We use a simple consumption model, the so-called cake eating model, to study the interaction of equity, time and risk in social decision making. Total consumption, the “cake,” is uncertain. The social planner allocates consumption between two agents (representing two generations), by assigning the first a determinate amount, with the second receiving the risky remainder. We study this consumption allocation decision using three social welfare functions: utilitarianism, ex ante prioritarianism, and ex post prioritarianism. Under standard assumptions, ex ante prioritarianism allocates more consumption to the first generation than utilitarianism. Thus, a concern for equity, in the ex ante prioritarian sense, means less concern for the risky future. By contrast, ex post prioritarianism normally chooses less consumption for the first generation than utilitarianism. We discuss the robustness of these optimal consumption allocations to learning and to more complicated social welfare functions.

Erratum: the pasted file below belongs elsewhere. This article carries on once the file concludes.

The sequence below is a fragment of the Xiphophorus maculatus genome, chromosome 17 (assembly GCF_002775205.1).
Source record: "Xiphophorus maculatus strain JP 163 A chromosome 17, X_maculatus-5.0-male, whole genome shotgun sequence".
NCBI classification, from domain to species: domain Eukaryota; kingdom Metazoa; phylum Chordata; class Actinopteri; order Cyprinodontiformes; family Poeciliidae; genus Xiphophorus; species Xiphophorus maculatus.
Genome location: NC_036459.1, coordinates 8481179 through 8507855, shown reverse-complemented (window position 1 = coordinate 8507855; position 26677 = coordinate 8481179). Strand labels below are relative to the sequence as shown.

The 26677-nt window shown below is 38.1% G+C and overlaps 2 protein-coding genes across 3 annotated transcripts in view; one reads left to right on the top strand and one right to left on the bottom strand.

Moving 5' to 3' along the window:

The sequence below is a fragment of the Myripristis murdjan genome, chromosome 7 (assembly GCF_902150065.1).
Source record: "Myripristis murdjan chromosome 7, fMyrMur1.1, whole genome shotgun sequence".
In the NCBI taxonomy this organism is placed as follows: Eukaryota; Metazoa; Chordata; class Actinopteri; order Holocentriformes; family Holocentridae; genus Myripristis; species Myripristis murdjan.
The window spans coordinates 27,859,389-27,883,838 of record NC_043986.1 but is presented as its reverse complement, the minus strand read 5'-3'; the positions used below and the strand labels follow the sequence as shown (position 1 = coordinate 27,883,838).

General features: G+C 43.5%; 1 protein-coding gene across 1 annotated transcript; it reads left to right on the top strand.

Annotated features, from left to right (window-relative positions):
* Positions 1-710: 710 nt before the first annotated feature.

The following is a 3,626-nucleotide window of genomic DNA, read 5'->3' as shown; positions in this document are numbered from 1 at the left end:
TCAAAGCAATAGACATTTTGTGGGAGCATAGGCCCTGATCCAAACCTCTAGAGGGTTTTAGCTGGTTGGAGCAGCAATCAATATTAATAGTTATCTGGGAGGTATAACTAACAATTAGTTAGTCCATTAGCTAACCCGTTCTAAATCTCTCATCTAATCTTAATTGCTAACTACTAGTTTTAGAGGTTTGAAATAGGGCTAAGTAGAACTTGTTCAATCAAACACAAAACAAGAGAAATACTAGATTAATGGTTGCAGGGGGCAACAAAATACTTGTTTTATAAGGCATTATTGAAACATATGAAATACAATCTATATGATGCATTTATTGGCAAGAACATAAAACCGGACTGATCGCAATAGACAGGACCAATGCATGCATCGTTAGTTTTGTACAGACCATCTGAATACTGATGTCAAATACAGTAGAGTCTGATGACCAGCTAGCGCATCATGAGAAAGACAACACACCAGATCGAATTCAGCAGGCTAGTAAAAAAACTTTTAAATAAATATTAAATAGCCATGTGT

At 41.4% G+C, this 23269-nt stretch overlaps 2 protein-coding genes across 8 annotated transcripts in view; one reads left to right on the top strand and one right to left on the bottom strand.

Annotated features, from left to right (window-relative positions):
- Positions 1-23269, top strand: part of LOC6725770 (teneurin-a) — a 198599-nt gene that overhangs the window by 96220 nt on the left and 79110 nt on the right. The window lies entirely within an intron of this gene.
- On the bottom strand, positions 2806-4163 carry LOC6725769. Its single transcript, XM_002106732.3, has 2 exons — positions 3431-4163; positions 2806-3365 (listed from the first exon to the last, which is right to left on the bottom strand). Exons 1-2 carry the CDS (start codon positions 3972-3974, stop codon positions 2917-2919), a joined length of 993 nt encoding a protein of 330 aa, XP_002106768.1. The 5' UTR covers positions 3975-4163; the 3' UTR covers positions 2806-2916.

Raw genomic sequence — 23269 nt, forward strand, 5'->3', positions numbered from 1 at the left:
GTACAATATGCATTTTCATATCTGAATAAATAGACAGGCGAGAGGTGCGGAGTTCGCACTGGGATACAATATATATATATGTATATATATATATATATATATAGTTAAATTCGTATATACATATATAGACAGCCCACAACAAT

- D81: Criteria for Decision-Making under Risk and Uncertainty
- E21: Consumption • Saving • Wealth
- I31: General Welfare, Well-Being
Matthew Adler, and Nicolas Treich, “Utilitarianism, Prioritarianism, and Intergenerational Equity: A Cake Eating Model”, Mathematical Social Sciences, vol. 87, May 2017, pp. 94–102.